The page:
Now at the end of the day, King was able to help push through the Civil Rights Bill of 1964 which put an end to most Jim Crow Laws. He was able to help get the Voting Rights Act of 1965 passed which ended discrimination practices at the polls. At the same time Kings powerful words so enraged folks, that he was constantly receiving death threats. He also ruffled the feathers of powerful people including President Lydon Johnson after he spoke out against the Vietnam War.
If Kings words were seen as important weapons against discrimination, why are we not seeing the words of today’s far right punditry weapons to support oppression and draconian behavior and policies?
Jack The Rapper
The other thing to keep in mind about Dr King was his shrewd understanding of media in particular radio and what a powerful tool it was. many do not talk about the special relationship King had with Jack ‘Jack tha Rapper Gibson and the nations first Black owned radio station WERD founded in 1949 which was housed in the same building as King’s SCLC headquarters on Auburn street in Atlanta.
Gibson is credited with being the first to broadcast King and other Civil Rights leaders on public airwaves. There are stories about how when rallies and special events were unfolding, King would bang on the ceiling with a broom to the studio housed above him, the disc jockey would lower the boom mic and King would speak to the people via radio.
In this 1967 NATRA speech Dr King delivered the members of this important African American organization were very appreciative as King laid out the indispensable role Black radio had played in shaping and furthering the Civil Rights struggle. King names off some of the key unsung radio heroes who he says there would not have been a Civil Rights movement had they not reflected the mood of the people and brought critical information to the masses. We hear about Georgie Woods, Pervis Spahn,Magnificent Montague and Tall Paul White to name a few.
King also talks about how radio is the most important and predominant medium in the Black community. It has far more reach and influence than television. He also talks about how the music these Black radio announcers played. King asserted that it helped united people. King pointed out how Blacks and Whites were listening to the same songs and doing the same dances and that the Soul Music these disc jockey’s played had served as an important cultural bridge.
He also talks about how some of them were vilified for ‘creating a climate’ that led to the unrest in American cities. Most notable was the radio announcer named Magnificent Montague who had coined the phrase Burn Baby Burn to describe a hot record, but was later used a rallying cry for the Watts Riots of 1965. Montague who was good friends with Malcolm X who had been assassinated earlier that year, was on the air at KGFJ was accused of riling the people up and causing the mayhem. He had done no such thing, nevertheless LAPD paid him a visit. Montague was made to drop the slogan Burn Baby Burn to Have Mercy Baby.
It’s interesting to note that after King was assassinated many of the Black radio deejays who were vilified were called upon to help quell the riots that were breaking out in cities all over America. The most notable were Petey Greene of Washington DC and Georgie Woods of Philadelphia. One last point we’d be remissed if we didn’t shout out Civil Rights organizer Bayard Rustin, who has been written out of so much of our history.. King was sharp, but a lot of his media game came via Rustin and we should make note of that…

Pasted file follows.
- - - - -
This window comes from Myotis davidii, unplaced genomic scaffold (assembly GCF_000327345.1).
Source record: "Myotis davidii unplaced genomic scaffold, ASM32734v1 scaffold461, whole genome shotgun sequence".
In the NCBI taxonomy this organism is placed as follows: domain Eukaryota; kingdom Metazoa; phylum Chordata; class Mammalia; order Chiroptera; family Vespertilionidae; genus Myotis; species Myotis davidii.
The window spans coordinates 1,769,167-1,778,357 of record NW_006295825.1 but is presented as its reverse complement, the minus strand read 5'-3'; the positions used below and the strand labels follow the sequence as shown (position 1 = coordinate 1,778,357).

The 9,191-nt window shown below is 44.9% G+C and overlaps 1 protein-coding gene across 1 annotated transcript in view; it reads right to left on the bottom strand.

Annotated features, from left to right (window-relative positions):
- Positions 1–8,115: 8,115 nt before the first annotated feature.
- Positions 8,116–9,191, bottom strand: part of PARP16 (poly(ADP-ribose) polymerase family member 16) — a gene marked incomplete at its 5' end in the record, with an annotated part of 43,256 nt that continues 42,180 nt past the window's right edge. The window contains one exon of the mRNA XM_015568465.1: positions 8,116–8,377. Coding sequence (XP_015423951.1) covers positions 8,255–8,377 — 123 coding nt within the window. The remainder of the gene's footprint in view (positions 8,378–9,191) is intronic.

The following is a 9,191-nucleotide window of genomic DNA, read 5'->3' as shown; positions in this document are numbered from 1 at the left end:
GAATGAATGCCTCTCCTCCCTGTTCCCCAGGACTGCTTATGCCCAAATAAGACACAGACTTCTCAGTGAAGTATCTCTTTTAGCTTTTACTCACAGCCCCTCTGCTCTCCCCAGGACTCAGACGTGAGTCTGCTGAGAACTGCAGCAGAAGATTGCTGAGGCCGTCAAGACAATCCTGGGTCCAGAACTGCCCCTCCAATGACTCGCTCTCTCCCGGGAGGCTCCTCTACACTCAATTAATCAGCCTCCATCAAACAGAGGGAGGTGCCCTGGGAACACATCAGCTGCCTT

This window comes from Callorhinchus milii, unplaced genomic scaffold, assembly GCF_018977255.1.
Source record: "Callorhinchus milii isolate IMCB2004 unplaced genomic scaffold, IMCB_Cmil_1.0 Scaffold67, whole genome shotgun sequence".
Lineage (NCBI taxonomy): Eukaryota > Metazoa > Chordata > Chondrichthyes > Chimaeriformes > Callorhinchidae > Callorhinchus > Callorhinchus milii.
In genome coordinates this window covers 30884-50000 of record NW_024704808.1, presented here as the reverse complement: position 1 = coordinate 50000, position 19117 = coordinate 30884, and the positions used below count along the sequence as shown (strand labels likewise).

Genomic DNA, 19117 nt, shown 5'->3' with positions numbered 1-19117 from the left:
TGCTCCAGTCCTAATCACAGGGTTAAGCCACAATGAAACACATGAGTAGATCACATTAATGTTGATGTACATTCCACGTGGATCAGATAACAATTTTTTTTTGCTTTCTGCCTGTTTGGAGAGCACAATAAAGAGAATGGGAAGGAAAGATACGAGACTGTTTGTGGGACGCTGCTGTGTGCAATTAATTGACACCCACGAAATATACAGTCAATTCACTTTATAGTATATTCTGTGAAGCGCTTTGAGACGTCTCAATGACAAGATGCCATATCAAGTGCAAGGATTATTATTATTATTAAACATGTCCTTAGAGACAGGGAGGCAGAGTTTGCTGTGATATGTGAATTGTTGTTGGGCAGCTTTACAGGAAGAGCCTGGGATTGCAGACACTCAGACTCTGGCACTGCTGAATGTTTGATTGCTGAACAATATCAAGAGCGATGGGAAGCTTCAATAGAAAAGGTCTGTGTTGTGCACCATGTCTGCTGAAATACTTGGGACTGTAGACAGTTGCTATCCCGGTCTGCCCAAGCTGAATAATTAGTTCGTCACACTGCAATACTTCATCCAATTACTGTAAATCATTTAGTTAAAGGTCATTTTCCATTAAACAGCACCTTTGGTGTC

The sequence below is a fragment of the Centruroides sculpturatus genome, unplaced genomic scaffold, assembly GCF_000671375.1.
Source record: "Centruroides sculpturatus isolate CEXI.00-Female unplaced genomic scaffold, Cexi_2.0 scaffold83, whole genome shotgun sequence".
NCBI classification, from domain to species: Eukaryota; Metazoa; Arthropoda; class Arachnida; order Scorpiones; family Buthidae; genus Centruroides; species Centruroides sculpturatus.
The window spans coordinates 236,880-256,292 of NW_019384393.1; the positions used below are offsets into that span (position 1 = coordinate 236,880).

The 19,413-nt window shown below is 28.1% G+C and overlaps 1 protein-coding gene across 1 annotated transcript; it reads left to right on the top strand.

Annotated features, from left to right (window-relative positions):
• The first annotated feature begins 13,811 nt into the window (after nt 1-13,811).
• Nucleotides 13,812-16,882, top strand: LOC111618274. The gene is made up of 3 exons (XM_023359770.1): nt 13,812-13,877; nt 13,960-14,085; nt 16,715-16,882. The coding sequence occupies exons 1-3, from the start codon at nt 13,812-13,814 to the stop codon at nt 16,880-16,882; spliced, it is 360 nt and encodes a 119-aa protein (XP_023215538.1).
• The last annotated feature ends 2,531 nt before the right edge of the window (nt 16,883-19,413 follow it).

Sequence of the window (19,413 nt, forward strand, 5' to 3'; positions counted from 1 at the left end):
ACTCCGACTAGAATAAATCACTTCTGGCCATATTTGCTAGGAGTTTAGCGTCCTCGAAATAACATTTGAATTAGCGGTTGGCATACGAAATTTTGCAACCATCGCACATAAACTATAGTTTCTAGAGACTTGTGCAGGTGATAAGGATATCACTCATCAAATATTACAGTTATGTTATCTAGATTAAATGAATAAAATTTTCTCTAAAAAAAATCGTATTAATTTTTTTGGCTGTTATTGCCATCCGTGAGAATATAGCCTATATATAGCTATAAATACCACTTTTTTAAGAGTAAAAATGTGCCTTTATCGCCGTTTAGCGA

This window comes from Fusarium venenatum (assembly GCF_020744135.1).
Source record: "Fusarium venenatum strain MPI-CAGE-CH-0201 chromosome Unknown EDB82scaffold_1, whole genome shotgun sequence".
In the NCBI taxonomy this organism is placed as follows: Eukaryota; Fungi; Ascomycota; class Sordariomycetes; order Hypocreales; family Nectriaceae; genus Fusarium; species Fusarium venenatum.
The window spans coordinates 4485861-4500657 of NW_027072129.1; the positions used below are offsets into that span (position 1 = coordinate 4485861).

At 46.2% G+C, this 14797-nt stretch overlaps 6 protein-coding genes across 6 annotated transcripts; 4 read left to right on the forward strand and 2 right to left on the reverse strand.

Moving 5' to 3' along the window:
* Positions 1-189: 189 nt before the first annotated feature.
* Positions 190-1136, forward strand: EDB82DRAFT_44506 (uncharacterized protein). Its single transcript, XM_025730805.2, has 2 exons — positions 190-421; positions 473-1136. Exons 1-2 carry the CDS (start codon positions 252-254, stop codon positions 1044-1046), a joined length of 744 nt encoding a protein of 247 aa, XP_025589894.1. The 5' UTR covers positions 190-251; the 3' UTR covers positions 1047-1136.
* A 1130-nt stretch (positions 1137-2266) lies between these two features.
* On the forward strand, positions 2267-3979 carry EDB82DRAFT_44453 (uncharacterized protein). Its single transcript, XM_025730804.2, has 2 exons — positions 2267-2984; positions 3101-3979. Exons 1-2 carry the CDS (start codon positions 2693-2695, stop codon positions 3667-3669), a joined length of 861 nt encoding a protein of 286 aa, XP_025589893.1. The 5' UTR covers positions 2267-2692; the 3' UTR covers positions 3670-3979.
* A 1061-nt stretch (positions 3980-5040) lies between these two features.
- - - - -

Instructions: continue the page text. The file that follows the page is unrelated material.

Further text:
In addition to speaking about the important role of Black radio played in furthering the Civil Rights struggle, King also drops gems that many associate with his famous Transforming a Neighborhood Into a Brotherhood speech.. This is the Dr King that has been hidden from us and downplayed where he directly challenges the state and systems of oppression. He’s on point with both his analysis and spirit.. He talks about how white folks were given free land when they moved out west while the sons and daughters of slaves were left penniless via Jim Crow laws and other forms of discrimination thus putting us far behind.. This is an incredible speech.. So again click the link above and listen to it in its entirety.
With respect to King’s message on Black radio we did a video mash up where we included key excerpts from freedom fighter H Rap Brown who talks about the role of entertainers and how they are often manipulated and used against the community by the White Power structure.
We also have excerpts from Minister Farrakhan talking about BLACK RADIO in his historic 1980 speech given to radio deejays at the Jack the Rapper Convention in Atlanta. He talked about how Black Radio deejays are used as agents to dumb down our thinking. What’s interesting to note is that Farrakhan’s speech came 13 years to the month after King gave his NATRA speech. The time between King’s speech and Farrakhan’s speech we saw so much of Black radio dismantled and so many of the disc jockeys silences and depoliticized. Farrakhan talks about how station owners went out of their way to hire deejays who would talk jive to the people and do very little to uplift them. It’s a trend that many say still exist today.
We round it the mash up with remarks on radio by Hip Hop activists Rosa Clemente made during the historic protest against Hot 97 in spring 2005 and Chuck D during 2Pac‘s Birthday celebration in June of 2005 also in Atlanta. Rosa notes how the people who control NY’s number one Hip Hop station are 7 executives all over 40 who are white men. She accuses them and their deejays of peddling a type of mind drug to the community.
Chuck’s remarks are telling as he notes how elders who are heading up these stations are afraid to grow up and be adults and how they’ve become frightened to speak to their own offspring.
Enjoy.. all these people drop some serious jewels.